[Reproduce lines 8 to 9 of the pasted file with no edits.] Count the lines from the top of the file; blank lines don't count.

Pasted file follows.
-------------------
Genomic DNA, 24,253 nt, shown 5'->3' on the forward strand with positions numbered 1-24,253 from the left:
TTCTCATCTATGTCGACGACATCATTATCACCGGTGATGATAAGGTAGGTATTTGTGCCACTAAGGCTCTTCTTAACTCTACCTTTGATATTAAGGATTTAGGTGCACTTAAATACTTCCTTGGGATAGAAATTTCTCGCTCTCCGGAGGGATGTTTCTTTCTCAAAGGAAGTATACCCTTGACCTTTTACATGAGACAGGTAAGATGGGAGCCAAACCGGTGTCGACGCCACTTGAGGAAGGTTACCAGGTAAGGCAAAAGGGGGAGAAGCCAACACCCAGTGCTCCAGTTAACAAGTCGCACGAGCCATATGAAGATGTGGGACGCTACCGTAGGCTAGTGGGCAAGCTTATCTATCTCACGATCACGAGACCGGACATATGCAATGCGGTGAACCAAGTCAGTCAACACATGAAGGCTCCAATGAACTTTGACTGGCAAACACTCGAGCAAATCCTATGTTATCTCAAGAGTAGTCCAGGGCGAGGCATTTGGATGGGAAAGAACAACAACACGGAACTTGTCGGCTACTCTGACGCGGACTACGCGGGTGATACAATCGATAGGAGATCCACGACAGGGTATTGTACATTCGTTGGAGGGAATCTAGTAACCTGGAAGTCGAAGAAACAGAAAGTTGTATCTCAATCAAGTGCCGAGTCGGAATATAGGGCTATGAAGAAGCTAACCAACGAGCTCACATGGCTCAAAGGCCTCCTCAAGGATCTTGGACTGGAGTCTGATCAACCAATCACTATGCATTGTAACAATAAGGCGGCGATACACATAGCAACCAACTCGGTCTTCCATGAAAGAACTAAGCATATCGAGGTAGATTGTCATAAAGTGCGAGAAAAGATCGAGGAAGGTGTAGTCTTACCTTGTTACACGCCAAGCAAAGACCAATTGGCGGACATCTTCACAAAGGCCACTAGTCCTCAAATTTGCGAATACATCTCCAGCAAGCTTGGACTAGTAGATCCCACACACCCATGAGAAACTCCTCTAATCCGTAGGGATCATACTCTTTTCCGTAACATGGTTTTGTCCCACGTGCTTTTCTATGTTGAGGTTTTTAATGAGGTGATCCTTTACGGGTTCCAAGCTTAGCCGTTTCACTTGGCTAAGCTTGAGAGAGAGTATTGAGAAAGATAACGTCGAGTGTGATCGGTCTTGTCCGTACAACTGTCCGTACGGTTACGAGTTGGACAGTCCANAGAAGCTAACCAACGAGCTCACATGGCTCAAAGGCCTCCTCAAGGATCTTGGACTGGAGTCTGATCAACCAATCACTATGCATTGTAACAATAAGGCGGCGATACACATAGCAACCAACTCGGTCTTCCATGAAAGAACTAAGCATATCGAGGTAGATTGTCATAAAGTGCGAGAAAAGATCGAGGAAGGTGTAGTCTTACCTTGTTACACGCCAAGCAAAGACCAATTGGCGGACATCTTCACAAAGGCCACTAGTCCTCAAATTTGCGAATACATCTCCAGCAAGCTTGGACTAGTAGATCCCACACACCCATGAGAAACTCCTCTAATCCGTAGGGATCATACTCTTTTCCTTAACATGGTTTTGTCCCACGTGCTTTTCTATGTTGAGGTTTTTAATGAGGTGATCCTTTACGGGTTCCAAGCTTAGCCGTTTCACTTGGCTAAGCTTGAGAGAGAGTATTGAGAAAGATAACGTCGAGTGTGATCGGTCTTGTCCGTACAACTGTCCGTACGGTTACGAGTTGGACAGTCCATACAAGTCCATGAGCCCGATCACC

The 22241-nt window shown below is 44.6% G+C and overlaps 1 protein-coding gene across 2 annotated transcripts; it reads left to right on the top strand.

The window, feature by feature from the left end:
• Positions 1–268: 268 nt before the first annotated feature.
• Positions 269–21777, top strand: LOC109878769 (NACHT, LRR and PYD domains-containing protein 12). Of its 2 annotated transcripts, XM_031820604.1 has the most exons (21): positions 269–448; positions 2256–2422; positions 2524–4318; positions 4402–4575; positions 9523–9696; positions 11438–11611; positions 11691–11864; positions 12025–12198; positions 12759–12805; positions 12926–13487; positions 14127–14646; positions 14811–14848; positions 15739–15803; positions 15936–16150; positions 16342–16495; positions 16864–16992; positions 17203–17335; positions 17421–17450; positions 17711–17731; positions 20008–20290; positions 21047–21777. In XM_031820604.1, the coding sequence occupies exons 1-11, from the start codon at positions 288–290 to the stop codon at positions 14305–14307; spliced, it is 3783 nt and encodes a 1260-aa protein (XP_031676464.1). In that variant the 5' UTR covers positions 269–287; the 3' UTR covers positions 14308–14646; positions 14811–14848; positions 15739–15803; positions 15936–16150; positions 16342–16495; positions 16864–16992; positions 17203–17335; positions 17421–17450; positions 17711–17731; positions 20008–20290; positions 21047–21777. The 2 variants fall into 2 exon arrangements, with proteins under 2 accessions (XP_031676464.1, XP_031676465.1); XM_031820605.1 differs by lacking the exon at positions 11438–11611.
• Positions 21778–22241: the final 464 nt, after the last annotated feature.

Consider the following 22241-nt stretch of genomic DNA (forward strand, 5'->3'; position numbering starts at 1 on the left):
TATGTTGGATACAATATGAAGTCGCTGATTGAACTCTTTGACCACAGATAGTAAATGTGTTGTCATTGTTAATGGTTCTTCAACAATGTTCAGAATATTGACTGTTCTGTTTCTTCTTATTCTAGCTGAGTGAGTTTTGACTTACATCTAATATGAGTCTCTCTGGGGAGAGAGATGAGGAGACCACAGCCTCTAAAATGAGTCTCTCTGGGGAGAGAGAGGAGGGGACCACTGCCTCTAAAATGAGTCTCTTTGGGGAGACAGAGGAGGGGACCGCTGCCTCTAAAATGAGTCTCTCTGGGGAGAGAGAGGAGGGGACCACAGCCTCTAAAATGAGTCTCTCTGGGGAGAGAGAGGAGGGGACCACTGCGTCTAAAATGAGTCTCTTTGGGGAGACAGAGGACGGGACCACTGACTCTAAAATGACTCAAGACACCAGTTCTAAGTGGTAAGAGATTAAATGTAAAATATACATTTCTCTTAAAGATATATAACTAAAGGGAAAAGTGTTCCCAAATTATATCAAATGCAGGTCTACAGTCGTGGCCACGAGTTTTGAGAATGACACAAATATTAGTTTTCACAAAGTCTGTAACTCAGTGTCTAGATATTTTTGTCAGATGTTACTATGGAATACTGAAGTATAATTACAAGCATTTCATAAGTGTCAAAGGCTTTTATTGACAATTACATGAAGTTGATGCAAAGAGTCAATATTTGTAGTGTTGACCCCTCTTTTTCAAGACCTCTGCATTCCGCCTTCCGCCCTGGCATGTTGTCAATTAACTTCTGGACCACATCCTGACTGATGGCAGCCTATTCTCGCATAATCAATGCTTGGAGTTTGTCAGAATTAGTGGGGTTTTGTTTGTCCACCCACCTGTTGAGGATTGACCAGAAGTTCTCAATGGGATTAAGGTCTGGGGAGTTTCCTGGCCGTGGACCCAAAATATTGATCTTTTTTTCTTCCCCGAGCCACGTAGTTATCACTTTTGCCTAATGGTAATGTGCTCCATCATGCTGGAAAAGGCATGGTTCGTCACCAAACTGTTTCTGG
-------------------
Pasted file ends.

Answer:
Consider the following 22241-nt stretch of genomic DNA (forward strand, 5'->3'; position numbering starts at 1 on the left):
TATGTTGGATACAATATGAAGTCGCTGATTGAACTCTTTGACCACAGATAGTAAATGTGTTGTCATTGTTAATGGTTCTTCAACAATGTTCAGAATATTGACTGTTCTGTTTCTTCTTATTCTAGCTGAGTGAGTTTTGACTTACATCTAATATGAGTCTCTCTGGGGAGAGAGATGAGGAGACCACAGCCTCTAAAATGAGTCTCTCTGGGGAGAGAGAGGAGGGGACCACTGCCTCTAAAATGAGTCTCTTTGGGGAGACAGAGGAGGGGACCGCTGCCTCTAAAATGAGTCTCTCTGGGGAGAGAGAGGAGGGGACCACAGCCTCTAAAATGAGTCTCTCTGGGGAGAGAGAGGAGGGGACCACTGCGTCTAAAATGAGTCTCTTTGGGGAGACAGAGGACGGGACCACTGACTCTAAAATGACTCAAGACACCAGTTCTAAGTGGTAAGAGATTAAATGTAAAATATACATTTCTCTTAAAGATATATAACTAAAGGGAAAAGTGTTCCCAAATTATATCAAATGCAGGTCTACAGTCGTGGCCACGAGTTTTGAGAATGACACAAATATTAGTTTTCACAAAGTCTGTAACTCAGTGTCTAGATATTTTTGTCAGATGTTACTATGGAATACTGAAGTATAATTACAAGCATTTCATAAGTGTCAAAGGCTTTTATTGACAATTACATGAAGTTGATGCAAAGAGTCAATATTTGTAGTGTTGACCCCTCTTTTTCAAGACCTCTGCATTCCGCCTTCCGCCCTGGCATGTTGTCAATTAACTTCTGGACCACATCCTGACTGATGGCAGCCTATTCTCGCATAATCAATGCTTGGAGTTTGTCAGAATTAGTGGGGTTTTGTTTGTCCACCCACCTGTTGAGGATTGACCAGAAGTTCTCAATGGGATTAAGGTCTGGGGAGTTTCCTGGCCGTGGACCCAAAATATTGATCTTTTTTTCTTCCCCGAGCCACGTAGTTATCACTTTTGCCTAATGGTAATGTGCTCCATCATGCTGGAAAAGGCATGGTTCGTCACCAAACTGTTTCTGG